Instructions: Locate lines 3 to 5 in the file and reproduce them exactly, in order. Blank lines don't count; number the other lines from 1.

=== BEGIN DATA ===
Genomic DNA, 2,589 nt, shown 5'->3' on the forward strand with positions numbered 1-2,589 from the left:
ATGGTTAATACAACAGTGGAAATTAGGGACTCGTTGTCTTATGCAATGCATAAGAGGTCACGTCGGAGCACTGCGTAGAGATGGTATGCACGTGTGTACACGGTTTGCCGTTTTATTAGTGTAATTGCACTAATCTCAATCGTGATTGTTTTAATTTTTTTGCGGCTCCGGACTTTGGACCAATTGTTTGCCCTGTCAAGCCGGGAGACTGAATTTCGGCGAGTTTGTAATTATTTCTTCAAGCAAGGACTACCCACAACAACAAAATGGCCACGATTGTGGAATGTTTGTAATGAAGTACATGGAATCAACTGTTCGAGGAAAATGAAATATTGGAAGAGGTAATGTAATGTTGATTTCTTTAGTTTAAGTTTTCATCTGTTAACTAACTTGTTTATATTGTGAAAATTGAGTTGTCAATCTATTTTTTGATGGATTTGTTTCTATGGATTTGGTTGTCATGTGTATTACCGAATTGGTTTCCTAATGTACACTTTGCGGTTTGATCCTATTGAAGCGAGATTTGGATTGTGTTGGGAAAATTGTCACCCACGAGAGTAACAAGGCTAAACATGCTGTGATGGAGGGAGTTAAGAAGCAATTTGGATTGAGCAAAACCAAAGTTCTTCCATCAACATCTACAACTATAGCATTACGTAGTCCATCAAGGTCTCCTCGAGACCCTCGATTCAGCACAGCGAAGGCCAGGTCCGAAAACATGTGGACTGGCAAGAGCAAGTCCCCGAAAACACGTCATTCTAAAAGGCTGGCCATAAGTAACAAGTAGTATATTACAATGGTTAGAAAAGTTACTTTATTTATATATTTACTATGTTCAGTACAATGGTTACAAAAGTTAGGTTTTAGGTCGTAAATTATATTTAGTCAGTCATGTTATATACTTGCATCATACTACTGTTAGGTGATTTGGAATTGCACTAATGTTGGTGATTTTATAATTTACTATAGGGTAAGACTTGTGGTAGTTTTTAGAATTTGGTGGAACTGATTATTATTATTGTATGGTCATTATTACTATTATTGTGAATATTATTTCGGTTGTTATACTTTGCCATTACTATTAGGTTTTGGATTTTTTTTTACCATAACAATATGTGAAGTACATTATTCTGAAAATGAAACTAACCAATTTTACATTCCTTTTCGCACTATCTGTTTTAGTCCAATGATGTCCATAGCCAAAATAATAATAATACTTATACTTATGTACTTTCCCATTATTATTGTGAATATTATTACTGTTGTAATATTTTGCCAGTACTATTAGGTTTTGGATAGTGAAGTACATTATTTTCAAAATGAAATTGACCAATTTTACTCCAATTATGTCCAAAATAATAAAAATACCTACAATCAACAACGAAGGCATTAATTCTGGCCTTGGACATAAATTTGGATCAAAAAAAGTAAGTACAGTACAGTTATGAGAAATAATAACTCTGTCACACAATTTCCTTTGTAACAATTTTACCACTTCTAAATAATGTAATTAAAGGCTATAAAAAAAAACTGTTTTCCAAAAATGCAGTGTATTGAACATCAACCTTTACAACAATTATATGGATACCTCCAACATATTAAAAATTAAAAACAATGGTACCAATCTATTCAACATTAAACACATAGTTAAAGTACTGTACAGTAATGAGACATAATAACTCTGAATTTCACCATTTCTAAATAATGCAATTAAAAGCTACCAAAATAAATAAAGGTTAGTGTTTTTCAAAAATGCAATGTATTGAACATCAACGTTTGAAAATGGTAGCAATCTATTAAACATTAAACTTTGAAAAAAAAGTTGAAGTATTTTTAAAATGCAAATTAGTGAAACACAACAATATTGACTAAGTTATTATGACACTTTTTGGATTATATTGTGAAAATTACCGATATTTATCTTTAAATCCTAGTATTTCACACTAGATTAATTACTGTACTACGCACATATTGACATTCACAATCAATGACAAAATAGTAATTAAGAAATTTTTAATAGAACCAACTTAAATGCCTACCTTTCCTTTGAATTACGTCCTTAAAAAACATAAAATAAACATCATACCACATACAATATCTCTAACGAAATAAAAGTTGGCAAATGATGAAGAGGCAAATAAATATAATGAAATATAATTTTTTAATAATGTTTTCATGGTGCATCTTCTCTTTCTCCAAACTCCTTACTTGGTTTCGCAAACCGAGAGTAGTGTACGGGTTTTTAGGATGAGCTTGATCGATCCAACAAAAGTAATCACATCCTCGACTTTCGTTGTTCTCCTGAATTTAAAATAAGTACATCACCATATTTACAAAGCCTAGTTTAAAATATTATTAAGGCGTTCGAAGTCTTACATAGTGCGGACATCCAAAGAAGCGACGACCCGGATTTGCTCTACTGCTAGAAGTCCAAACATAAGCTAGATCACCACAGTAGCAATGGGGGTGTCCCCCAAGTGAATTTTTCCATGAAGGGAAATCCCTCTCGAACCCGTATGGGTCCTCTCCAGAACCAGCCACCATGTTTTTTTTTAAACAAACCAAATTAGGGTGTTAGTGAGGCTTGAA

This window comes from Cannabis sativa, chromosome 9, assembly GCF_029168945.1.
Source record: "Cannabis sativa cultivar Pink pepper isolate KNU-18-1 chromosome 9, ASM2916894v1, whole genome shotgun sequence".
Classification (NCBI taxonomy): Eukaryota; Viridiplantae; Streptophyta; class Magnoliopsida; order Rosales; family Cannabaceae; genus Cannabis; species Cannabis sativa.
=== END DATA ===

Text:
This window comes from Cannabis sativa, chromosome 9, assembly GCF_029168945.1.
Source record: "Cannabis sativa cultivar Pink pepper isolate KNU-18-1 chromosome 9, ASM2916894v1, whole genome shotgun sequence".
Classification (NCBI taxonomy): Eukaryota; Viridiplantae; Streptophyta; class Magnoliopsida; order Rosales; family Cannabaceae; genus Cannabis; species Cannabis sativa.